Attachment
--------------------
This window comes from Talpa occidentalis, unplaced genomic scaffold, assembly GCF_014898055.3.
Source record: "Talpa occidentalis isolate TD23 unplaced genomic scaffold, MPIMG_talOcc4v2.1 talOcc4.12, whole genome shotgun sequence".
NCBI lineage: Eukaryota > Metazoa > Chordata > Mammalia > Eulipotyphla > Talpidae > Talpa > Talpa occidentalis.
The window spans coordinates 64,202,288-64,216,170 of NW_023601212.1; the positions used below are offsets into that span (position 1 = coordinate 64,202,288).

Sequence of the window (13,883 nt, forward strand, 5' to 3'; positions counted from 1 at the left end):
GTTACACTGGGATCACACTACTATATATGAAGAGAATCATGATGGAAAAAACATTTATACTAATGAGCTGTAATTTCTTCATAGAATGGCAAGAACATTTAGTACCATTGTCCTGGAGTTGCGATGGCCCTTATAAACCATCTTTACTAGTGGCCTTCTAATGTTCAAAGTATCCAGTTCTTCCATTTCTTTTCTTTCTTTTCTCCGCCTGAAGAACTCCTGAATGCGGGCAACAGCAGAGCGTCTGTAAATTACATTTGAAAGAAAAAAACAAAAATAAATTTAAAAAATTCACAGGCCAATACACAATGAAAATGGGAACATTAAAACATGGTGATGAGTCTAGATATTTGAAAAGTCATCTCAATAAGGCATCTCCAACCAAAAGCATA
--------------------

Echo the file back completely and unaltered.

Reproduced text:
This window comes from Talpa occidentalis, unplaced genomic scaffold, assembly GCF_014898055.3.
Source record: "Talpa occidentalis isolate TD23 unplaced genomic scaffold, MPIMG_talOcc4v2.1 talOcc4.12, whole genome shotgun sequence".
NCBI lineage: Eukaryota > Metazoa > Chordata > Mammalia > Eulipotyphla > Talpidae > Talpa > Talpa occidentalis.
The window spans coordinates 64,202,288-64,216,170 of NW_023601212.1; the positions used below are offsets into that span (position 1 = coordinate 64,202,288).

Sequence of the window (13,883 nt, forward strand, 5' to 3'; positions counted from 1 at the left end):
GTTACACTGGGATCACACTACTATATATGAAGAGAATCATGATGGAAAAAACATTTATACTAATGAGCTGTAATTTCTTCATAGAATGGCAAGAACATTTAGTACCATTGTCCTGGAGTTGCGATGGCCCTTATAAACCATCTTTACTAGTGGCCTTCTAATGTTCAAAGTATCCAGTTCTTCCATTTCTTTTCTTTCTTTTCTCCGCCTGAAGAACTCCTGAATGCGGGCAACAGCAGAGCGTCTGTAAATTACATTTGAAAGAAAAAAACAAAAATAAATTTAAAAAATTCACAGGCCAATACACAATGAAAATGGGAACATTAAAACATGGTGATGAGTCTAGATATTTGAAAAGTCATCTCAATAAGGCATCTCCAACCAAAAGCATA